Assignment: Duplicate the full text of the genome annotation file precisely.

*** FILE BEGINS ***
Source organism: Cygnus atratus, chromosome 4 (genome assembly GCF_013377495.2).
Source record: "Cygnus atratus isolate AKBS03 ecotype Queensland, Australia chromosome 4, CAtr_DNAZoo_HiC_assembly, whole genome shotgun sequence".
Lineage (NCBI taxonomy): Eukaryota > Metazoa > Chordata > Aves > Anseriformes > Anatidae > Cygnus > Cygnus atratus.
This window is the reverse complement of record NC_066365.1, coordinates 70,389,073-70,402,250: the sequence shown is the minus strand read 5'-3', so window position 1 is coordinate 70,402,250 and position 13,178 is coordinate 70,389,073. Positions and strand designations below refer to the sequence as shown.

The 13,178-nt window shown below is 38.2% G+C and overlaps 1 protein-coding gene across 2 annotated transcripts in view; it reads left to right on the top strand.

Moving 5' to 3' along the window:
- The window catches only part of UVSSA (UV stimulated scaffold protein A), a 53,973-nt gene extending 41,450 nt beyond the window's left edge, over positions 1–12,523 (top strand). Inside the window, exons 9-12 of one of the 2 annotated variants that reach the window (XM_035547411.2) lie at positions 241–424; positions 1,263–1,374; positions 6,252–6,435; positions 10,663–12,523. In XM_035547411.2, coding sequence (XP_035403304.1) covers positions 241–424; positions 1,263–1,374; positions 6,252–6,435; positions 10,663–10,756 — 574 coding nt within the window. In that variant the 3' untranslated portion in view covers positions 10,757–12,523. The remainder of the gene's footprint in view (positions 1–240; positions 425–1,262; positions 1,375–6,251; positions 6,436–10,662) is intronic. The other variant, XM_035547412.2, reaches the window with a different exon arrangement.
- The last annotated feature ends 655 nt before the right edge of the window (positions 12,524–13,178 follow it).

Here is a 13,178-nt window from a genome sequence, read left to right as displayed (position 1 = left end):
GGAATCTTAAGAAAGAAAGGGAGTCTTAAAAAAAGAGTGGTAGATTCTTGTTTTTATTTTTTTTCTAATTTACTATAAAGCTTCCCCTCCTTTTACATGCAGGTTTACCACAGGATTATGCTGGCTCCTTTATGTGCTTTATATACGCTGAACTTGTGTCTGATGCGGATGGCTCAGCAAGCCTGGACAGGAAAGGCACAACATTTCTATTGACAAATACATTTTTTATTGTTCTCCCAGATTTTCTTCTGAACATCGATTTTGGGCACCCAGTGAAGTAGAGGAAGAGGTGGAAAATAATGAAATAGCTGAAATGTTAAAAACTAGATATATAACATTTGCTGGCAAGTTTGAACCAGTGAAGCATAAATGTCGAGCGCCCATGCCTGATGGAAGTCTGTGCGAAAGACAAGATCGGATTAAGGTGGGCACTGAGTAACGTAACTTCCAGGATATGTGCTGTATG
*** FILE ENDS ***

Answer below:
Source organism: Cygnus atratus, chromosome 4 (genome assembly GCF_013377495.2).
Source record: "Cygnus atratus isolate AKBS03 ecotype Queensland, Australia chromosome 4, CAtr_DNAZoo_HiC_assembly, whole genome shotgun sequence".
Lineage (NCBI taxonomy): Eukaryota > Metazoa > Chordata > Aves > Anseriformes > Anatidae > Cygnus > Cygnus atratus.
This window is the reverse complement of record NC_066365.1, coordinates 70,389,073-70,402,250: the sequence shown is the minus strand read 5'-3', so window position 1 is coordinate 70,402,250 and position 13,178 is coordinate 70,389,073. Positions and strand designations below refer to the sequence as shown.

The 13,178-nt window shown below is 38.2% G+C and overlaps 1 protein-coding gene across 2 annotated transcripts in view; it reads left to right on the top strand.

Moving 5' to 3' along the window:
- The window catches only part of UVSSA (UV stimulated scaffold protein A), a 53,973-nt gene extending 41,450 nt beyond the window's left edge, over positions 1–12,523 (top strand). Inside the window, exons 9-12 of one of the 2 annotated variants that reach the window (XM_035547411.2) lie at positions 241–424; positions 1,263–1,374; positions 6,252–6,435; positions 10,663–12,523. In XM_035547411.2, coding sequence (XP_035403304.1) covers positions 241–424; positions 1,263–1,374; positions 6,252–6,435; positions 10,663–10,756 — 574 coding nt within the window. In that variant the 3' untranslated portion in view covers positions 10,757–12,523. The remainder of the gene's footprint in view (positions 1–240; positions 425–1,262; positions 1,375–6,251; positions 6,436–10,662) is intronic. The other variant, XM_035547412.2, reaches the window with a different exon arrangement.
- The last annotated feature ends 655 nt before the right edge of the window (positions 12,524–13,178 follow it).

Here is a 13,178-nt window from a genome sequence, read left to right as displayed (position 1 = left end):
GGAATCTTAAGAAAGAAAGGGAGTCTTAAAAAAAGAGTGGTAGATTCTTGTTTTTATTTTTTTTCTAATTTACTATAAAGCTTCCCCTCCTTTTACATGCAGGTTTACCACAGGATTATGCTGGCTCCTTTATGTGCTTTATATACGCTGAACTTGTGTCTGATGCGGATGGCTCAGCAAGCCTGGACAGGAAAGGCACAACATTTCTATTGACAAATACATTTTTTATTGTTCTCCCAGATTTTCTTCTGAACATCGATTTTGGGCACCCAGTGAAGTAGAGGAAGAGGTGGAAAATAATGAAATAGCTGAAATGTTAAAAACTAGATATATAACATTTGCTGGCAAGTTTGAACCAGTGAAGCATAAATGTCGAGCGCCCATGCCTGATGGAAGTCTGTGCGAAAGACAAGATCGGATTAAGGTGGGCACTGAGTAACGTAACTTCCAGGATATGTGCTGTATG